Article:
The struggle in the Central Committee, and throughout the party, was quite serious. A few days later, Lenin still in hiding, wrote another letter to the Central Committee, entitled ‘Marxism and Insurrection’. He opposed the view that politics of insurrections were always Blanquist. When there was a mass upsurge, when the enemy was in disarray, and when certain other conditions were met, a conspiracy for the technical side of the insurrection was a necessary action, not a Blanquist aberration.[81]

The majority of the Central Committee was hesitant. In its meeting of September 15, the agenda was Lenin’s letters. It was decided, with 6 votes to 4 with 6 abstentions, to burn all but one copy of the letter.[82] On September 21, Trotsky’s call to boycott the Council of the Republic won by single vote, but was overturned by the Bolshevik delegates of the Democratic Conference. Two days later, the Central Committee, with 15 members present, voted 8-7 in favour of a proposal to openly confront the moderates’ appeal for peace as hypocritical one.[83] But rank and file pressure went to support Lenin and his allies. Bukharin later related that at the Democratic Conference:

“the sailors posted by Kerensky to defend the Democratic conference against us, the Bolsheviks, turned to Trotsky and asked him, shaking their bayonets : ‘How soon can we get to work with these things?[84]

 

Finally, on October 5, the Central Committee decided to withdraw from the Pre-Parliament, with Kamenev expressing his dissent.[85] On October 7, Trotsky, on behalf of the Bolshevik fraction of the Pre-Parliament, read out a statement denouncing the Pre-Parliament as “a new edition of the Bulygin Duma”, an unrepresentative and counter-revolutionary body, and said, “we, the social democratic Bolshevik group, declare we have nothing in common with this government that betrays the people and with this council which connives at counter-revolution.”[86]  This was a call for an insurrection.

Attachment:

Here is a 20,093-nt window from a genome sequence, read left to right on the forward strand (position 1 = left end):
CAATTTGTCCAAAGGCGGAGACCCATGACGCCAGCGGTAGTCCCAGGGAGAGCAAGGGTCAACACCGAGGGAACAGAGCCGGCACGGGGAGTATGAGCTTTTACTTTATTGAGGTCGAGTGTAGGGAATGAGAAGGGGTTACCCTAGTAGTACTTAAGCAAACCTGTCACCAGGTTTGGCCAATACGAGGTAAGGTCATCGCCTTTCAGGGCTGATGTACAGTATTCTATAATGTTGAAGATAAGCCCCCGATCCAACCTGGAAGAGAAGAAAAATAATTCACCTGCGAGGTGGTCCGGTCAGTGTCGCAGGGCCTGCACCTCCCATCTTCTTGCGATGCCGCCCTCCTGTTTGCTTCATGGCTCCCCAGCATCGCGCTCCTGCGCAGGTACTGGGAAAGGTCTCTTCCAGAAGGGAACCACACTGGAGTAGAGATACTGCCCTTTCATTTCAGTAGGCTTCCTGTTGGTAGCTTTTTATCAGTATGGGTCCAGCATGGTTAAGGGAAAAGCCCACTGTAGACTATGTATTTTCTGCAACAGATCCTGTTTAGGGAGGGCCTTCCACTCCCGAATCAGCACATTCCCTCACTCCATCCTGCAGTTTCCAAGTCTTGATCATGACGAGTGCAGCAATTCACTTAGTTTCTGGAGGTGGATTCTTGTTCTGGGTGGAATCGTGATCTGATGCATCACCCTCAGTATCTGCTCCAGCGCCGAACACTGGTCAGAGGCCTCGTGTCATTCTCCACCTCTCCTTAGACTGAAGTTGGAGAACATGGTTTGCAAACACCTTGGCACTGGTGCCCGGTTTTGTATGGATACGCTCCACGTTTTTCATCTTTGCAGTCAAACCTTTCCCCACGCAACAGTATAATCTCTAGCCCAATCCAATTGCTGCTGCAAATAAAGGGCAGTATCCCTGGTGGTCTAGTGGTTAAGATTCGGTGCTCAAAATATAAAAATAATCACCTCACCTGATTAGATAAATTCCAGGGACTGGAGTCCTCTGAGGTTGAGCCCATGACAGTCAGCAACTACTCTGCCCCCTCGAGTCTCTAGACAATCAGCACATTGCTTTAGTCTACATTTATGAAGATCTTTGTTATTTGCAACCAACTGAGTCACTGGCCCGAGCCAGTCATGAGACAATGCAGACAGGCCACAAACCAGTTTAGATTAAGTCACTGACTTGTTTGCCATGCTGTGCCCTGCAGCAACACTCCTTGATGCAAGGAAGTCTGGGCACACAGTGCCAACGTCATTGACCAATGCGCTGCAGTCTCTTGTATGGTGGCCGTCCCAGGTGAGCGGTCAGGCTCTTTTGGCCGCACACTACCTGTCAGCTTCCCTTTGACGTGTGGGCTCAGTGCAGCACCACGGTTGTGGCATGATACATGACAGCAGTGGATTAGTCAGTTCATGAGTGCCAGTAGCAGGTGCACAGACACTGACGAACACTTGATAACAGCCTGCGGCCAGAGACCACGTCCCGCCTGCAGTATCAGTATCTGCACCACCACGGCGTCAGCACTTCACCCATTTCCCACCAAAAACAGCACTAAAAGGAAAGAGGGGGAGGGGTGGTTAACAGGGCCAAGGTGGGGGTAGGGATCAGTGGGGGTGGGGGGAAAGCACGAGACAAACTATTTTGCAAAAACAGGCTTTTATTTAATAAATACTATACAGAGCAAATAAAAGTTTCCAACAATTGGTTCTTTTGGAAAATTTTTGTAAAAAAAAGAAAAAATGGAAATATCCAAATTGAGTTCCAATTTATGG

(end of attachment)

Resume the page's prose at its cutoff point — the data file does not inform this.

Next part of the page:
The boycott of parliamentary institutions on the part of anarchists and semi-anarchists is dictated by a desire not to submit their weakness to a test.... A revolutionary party can turn its back to a parliament only if it has set itself the immediate task of overthrowing the existing regime.”[87]

Much is made of certain proposals made by Lenin, so they should be briefly examined. Impatient at what he considered the dilatory tactics of the Central Committee, he put forward a proposal to Smilga, that the latter, as chairman of the Regional Committee of the Army, Navy and Workers of Finland, could call out troops, overthrow Kerensky, and hand over power to the Congress of Soviets.[88] Two days later, in an article entitled ‘The Crisis has Matured’, he objected to waiting for the Congress of Soviets, on the ground that time would be lost and Cossacks would be mobilised against any seizure of power.[89] He also suggested that the insurrection should be called directly by the party, rather than by the Soviets, and if necessary in Moscow, rather than in Petrograd.[90] He wrote repeatedly that “To ‘wait’ for the Congress of Soviets is idiocy ....”[91] or that “To wait for the Congress of Soviets would be a childish game of formalities, a disgraceful game of formalities, and a betrayal of the revolution.”[92]